The Chicago Mercantile Exchange (CME) offers cash settlement monthly for contracts. This means that the investor receives cash instead of bitcoin when the contract is settled. On December 18, 2017, the CME Group launched its Bitcoin futures platform. It also offers options on Bitcoin futures contracts.

The CME’s bitcoin futures contract is a USD cash-settled contract based on a CME reference rate. The bitcoin reference rate (BRR) is a once-a-day reference rate for the USD price of one bitcoin. Investors can trade on the exchange from 5 p.m. to 4 p.m. CST on Sunday through Friday.

Trading Bitcoin Futures

Bitcoin futures allow investors to participate in the crypto market without buying bitcoins. Bitcoin futures, like stock futures, enables you to speculate on Bitcoin’s future price. The CME Group offers cash-settled Bitcoin futures every month. Bakkt offers physical delivery of Bitcoin futures on a daily and monthly basis.

Trading Bitcoin futures rather than the bitcoin itself has several advantages.

  • The contracts are traded on exchanges regulated by the Commodity Futures Trading Commission (CFTC). This regulation provides some assurance to large institutional investors.
  • Because the futures contracts are cash-settled, there is no need for a Bitcoin wallet, and there is no trade of Bitcoin.

You can trade bitcoin futures on Binance, OKX, and other exchanges mentioned in the previous paragraph.

The risks of trading futures: margin and leverage

Many traders often borrow a large sum of money to trade in the futures market. This practice is the most common way to amplify small price movements and generate profits. However, borrowing money increases risk: if the prices fail to move as you speculated, you could lose what you invested much faster at small price changes.

Margin trading is a method of trading assets using funds provided by a third party (by other traders, who earn interest based on market demand for margin funds). In comparison to regular trading accounts, margin accounts allow traders to access greater sums of capital, allowing them to leverage their positions.


Collateral (account equity) is the fund in your margin account that guarantees you’ll be able to repay your debt.

Margin call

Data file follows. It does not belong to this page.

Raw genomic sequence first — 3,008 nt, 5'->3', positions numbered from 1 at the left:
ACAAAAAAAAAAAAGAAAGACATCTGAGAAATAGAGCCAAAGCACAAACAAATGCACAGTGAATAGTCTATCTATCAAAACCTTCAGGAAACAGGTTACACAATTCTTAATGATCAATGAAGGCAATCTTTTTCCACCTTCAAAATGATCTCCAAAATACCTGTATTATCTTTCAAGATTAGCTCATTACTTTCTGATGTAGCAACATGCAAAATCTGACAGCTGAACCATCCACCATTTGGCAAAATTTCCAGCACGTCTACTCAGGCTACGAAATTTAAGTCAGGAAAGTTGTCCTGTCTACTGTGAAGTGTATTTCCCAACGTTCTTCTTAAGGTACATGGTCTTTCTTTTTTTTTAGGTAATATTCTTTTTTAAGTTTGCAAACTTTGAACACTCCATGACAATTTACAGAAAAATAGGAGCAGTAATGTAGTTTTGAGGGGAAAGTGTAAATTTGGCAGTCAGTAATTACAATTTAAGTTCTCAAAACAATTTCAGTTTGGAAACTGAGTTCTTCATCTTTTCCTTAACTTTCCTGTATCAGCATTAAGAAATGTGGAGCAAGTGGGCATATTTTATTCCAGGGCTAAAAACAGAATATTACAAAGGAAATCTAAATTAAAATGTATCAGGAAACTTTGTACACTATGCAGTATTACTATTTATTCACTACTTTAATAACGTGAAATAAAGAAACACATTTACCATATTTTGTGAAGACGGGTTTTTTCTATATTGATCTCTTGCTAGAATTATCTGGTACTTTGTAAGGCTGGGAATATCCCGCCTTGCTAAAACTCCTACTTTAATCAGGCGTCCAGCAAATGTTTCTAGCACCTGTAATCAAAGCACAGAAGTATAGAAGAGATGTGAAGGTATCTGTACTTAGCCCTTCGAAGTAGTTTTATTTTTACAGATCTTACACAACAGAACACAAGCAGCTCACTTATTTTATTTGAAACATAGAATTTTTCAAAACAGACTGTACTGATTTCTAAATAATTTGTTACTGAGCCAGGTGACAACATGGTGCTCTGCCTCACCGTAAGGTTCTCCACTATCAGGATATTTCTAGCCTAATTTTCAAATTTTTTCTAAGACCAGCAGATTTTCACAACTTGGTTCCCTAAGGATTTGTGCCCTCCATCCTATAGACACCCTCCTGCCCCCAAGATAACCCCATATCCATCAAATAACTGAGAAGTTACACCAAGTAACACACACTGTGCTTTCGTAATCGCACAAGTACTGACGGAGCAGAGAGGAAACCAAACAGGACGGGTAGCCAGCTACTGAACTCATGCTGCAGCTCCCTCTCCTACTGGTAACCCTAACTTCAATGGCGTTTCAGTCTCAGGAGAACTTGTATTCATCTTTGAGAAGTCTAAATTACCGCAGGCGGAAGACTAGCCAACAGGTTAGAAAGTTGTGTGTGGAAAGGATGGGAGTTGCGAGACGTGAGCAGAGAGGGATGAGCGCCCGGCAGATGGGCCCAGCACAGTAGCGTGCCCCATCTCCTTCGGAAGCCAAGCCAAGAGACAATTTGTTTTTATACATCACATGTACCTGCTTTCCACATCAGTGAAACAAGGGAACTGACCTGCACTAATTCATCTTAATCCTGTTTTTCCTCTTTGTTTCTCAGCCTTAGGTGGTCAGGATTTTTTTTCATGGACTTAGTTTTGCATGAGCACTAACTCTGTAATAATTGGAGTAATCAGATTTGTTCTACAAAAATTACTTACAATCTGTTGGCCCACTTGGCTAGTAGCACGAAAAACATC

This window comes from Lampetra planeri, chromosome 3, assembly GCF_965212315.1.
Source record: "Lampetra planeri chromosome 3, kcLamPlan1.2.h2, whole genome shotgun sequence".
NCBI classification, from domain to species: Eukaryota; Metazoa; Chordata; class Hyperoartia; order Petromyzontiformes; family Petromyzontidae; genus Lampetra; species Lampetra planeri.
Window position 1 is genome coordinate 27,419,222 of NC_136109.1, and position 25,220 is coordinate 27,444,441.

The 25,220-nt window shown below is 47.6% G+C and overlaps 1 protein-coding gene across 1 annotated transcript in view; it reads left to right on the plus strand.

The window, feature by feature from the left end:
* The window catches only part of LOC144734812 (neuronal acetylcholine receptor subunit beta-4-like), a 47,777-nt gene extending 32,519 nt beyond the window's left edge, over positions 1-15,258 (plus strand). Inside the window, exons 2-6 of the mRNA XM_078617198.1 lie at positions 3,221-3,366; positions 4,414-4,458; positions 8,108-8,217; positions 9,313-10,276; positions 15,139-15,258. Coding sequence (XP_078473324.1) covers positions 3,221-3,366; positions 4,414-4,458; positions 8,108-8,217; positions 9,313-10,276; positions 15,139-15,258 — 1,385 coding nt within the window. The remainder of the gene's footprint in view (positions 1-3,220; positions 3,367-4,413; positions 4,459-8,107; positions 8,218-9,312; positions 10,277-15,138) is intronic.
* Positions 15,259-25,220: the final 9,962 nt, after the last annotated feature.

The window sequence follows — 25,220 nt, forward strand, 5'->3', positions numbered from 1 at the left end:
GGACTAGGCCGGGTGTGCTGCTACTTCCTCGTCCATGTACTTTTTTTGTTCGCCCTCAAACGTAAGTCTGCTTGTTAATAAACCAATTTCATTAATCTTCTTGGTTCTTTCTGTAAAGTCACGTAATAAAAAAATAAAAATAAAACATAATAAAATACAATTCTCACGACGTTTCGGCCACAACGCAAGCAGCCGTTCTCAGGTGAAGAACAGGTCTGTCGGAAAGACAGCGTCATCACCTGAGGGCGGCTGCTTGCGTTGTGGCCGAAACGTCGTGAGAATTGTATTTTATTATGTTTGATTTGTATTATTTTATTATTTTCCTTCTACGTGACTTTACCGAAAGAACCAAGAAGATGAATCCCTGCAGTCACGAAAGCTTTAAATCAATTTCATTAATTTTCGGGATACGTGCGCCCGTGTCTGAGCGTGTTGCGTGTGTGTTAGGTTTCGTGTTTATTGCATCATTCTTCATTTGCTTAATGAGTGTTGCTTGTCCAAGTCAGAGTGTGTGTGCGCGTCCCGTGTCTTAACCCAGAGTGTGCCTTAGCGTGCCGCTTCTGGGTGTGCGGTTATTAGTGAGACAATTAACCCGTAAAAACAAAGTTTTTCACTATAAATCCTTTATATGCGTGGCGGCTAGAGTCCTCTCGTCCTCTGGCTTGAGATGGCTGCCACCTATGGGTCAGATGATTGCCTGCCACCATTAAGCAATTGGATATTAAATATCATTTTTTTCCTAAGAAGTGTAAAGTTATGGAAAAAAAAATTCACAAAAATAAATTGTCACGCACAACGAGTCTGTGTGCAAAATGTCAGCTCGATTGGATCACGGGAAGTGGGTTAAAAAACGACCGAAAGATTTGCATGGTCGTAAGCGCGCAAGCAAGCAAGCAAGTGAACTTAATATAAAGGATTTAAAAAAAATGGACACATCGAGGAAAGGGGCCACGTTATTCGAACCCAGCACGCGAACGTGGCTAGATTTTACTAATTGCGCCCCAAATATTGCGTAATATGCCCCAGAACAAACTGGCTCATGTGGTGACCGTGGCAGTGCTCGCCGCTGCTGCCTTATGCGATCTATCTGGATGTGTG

It’s a request from your exchange to increase your collateral (deposit more funds) or reduce your loan (by repaying what you’ve borrowed), or else or your crypto positions may be forcibly closed (liquidated).

By liquidation, Binance sells your funds at market price to repay your loan. Margin call level notifications are not always guaranteed, so it’s critical to keep a close eye on your margin level.

Margin Level

Margin level indicates how “healthy” your margin trading account is. It is the ratio of your Equity to the Used Margin of your open positions, indicated as a percentage.

The margin level can be calculated like this: (Collateral/Used Margin) X 100. Let’s say John has a collateral of $10,000 and has used up $2,000 of margin. His margin level would be ($10,000/$2,000) X 100 = 500%.

John has a very healthy account. Ideally, your margin level must always be above 100%.

In Binance, the margin level is a risk level according to the borrowed funds (Total Debt) and the collateral on your margin account.

This risk level fluctuates according to the market movements, so if the prices move against your prediction, your assets can be liquidated.
Here’s how Binance calculates the margin level:

Margin Level = Total Asset Value / (Total Borrowed + Total Accrued Interest)

If your margin level drops to 1.3, you will receive a Margin Call. If your margin level drops to 1.1, your assets will be automatically liquidated.


The borrowed money used by the trader to make up the difference between your margin and the order total is known as leverage. Greater leverage creates more potential gain, as well as more risk: A 10:1 leveraged investor can gain or lose 50% of their investment based on a 5% change in prices.


For the most part, many traders will find cryptocurrency futures trading to be exciting. Unlike spot trading, Futures trading provides strategic advantages and allows you to maximize profits. Futures trades can be profitable if you have the right knowledge and risk management strategies to avoid large losses. Before trading futures, you should strategize and conduct due diligence. You should also be aware of both the benefits and risks.